A Note To My Children Upon Their College Graduation
First off, let me say congratulations. You have both earned this special day. I know you have worked incredibly hard over the past four years under unusually stressful circumstances. College was always in the cards for you both. There was never any indication that you wanted anything other than to pursue a degree. It was always my dream for you both to find your passion and pursue it relentlessly and you’ve both done that. I know you can’t count the number of all-nighters, papers, quizzes, tests, books, textbooks, or notes you have endured, but know that they were all worth it and combined to make your college experience whole and worthwhile. I know you’ve had your share of bad professors and unfair grades, but you’ve seen them for what they were. There was no handholding for you in college. You went to one of the biggest and best public schools in the country, and you survived. No one can take that way from you. But beyond that, you made it your own and thrived.
When you went to college, I asked that you get as much out of it as possible. That this was a rarified environment in your lives when you were branching out on your own and becoming the adults you would carry forward into your life. I know that you did get as much out of the experience as possible. You worked hard, you went to football games, and you made friends. Now that it is behind you, no one can take those experiences away from you. You earned everything for which you worked so hard.
Second, I’m very proud of you. And Mom would have been so incredibly proud of you too. The fact that she didn’t survive to see this day in no way diminishes your accomplishment or her determination to see it. She loved you with all her heart and wanted nothing but everything for you. She was so proud of how hard you both worked and always knew under how much pressure you lived. The fact that we were also in a strange state far from home and everything you knew while watching her slowly slip away only makes your accomplishment that much more amazing.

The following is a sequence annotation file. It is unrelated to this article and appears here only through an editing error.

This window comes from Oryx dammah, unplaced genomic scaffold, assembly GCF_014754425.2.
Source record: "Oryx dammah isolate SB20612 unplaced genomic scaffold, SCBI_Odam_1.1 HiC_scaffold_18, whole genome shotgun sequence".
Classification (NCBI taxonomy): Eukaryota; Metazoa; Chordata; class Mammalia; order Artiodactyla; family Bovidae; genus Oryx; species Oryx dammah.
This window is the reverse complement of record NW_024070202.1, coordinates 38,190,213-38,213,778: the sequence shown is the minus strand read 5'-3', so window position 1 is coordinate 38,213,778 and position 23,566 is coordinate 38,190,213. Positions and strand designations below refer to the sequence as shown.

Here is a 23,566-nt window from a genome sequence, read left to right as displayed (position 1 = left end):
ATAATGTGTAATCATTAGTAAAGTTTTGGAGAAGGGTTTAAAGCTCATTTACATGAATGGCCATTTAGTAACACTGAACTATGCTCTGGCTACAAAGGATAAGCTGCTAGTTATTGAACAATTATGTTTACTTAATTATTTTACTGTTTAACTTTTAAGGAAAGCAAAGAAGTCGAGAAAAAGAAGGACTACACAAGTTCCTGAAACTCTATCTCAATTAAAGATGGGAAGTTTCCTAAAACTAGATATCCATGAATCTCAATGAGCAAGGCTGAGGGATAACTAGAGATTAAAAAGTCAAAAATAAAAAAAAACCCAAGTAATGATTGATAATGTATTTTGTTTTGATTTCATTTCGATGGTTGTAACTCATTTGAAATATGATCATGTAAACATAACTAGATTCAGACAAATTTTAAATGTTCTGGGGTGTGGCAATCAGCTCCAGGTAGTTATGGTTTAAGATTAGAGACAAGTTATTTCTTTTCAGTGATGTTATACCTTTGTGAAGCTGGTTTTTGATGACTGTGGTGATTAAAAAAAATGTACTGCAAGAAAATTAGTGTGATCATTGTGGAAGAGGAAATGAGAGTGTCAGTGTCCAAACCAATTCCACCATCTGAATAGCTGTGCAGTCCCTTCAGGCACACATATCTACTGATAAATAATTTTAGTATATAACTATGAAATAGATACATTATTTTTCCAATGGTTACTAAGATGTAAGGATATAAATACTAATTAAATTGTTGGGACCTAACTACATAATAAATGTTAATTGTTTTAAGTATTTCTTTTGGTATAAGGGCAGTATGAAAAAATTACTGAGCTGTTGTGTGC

We never hid the facts from you. When we knew something about her case, we shared it with you. The fact that you were able to stay focused on your work and obtained the terrific grades you did (increasing your GPA almost every semester from an already impressive beginning) speaks to your work ethic and determination. You learned how to think, not what to think. You learned to think fast and argue a point. I can’t tell you how much I’ve enjoyed our conversations over the past four years as you’ve learned something and applied it. You’ve both become incredible adults before my eyes.
Third, both of you have incredibly bright futures. I know this will be another year of uncertainty as we move back to Rhode Island and you both work on your portfolios in preparation for graduate school. I don’t know where that will take you or how far away, but I do know that the hard work gene is well implanted in both of you and you will make the best of our situation and do your best to get into an excellent graduate program in your respective fields. What you’ve endured over the past four years in college under this particular set of circumstances makes you incredibly strong individuals. There is nothing you can’t accomplish.
It has been my privilege to be your father and to watch you both grow into such amazing adults. I wish nothing but the best for you going forward, and while I hope that things will settle down for you, I know that you will be able to handle whatever life throws at you, kick its ass, and thrive. I love you both.